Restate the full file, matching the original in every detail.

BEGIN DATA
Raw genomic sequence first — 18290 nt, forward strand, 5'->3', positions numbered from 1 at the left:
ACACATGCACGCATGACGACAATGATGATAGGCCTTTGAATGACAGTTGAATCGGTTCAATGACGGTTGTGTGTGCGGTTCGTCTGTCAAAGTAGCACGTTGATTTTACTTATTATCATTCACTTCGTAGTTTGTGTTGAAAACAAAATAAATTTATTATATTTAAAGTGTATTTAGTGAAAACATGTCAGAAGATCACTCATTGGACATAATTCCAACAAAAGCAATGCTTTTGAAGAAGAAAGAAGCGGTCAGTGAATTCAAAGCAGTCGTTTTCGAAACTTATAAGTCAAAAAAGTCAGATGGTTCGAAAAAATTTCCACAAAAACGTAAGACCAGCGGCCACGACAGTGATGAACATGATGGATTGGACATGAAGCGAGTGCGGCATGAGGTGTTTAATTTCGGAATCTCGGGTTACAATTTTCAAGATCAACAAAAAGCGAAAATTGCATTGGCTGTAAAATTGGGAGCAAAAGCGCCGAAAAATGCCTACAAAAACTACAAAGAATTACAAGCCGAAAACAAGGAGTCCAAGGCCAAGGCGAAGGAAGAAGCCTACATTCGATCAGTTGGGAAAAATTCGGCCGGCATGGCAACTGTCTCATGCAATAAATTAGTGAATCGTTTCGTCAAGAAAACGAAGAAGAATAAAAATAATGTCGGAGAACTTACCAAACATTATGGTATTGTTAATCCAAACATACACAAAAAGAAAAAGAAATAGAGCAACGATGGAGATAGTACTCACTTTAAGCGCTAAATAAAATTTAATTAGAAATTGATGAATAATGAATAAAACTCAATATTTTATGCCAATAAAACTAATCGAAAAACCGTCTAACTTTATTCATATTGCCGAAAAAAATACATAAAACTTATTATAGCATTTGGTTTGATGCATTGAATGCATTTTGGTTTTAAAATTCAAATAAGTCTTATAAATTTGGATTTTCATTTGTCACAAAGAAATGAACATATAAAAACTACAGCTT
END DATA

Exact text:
Raw genomic sequence first — 18290 nt, forward strand, 5'->3', positions numbered from 1 at the left:
ACACATGCACGCATGACGACAATGATGATAGGCCTTTGAATGACAGTTGAATCGGTTCAATGACGGTTGTGTGTGCGGTTCGTCTGTCAAAGTAGCACGTTGATTTTACTTATTATCATTCACTTCGTAGTTTGTGTTGAAAACAAAATAAATTTATTATATTTAAAGTGTATTTAGTGAAAACATGTCAGAAGATCACTCATTGGACATAATTCCAACAAAAGCAATGCTTTTGAAGAAGAAAGAAGCGGTCAGTGAATTCAAAGCAGTCGTTTTCGAAACTTATAAGTCAAAAAAGTCAGATGGTTCGAAAAAATTTCCACAAAAACGTAAGACCAGCGGCCACGACAGTGATGAACATGATGGATTGGACATGAAGCGAGTGCGGCATGAGGTGTTTAATTTCGGAATCTCGGGTTACAATTTTCAAGATCAACAAAAAGCGAAAATTGCATTGGCTGTAAAATTGGGAGCAAAAGCGCCGAAAAATGCCTACAAAAACTACAAAGAATTACAAGCCGAAAACAAGGAGTCCAAGGCCAAGGCGAAGGAAGAAGCCTACATTCGATCAGTTGGGAAAAATTCGGCCGGCATGGCAACTGTCTCATGCAATAAATTAGTGAATCGTTTCGTCAAGAAAACGAAGAAGAATAAAAATAATGTCGGAGAACTTACCAAACATTATGGTATTGTTAATCCAAACATACACAAAAAGAAAAAGAAATAGAGCAACGATGGAGATAGTACTCACTTTAAGCGCTAAATAAAATTTAATTAGAAATTGATGAATAATGAATAAAACTCAATATTTTATGCCAATAAAACTAATCGAAAAACCGTCTAACTTTATTCATATTGCCGAAAAAAATACATAAAACTTATTATAGCATTTGGTTTGATGCATTGAATGCATTTTGGTTTTAAAATTCAAATAAGTCTTATAAATTTGGATTTTCATTTGTCACAAAGAAATGAACATATAAAAACTACAGCTT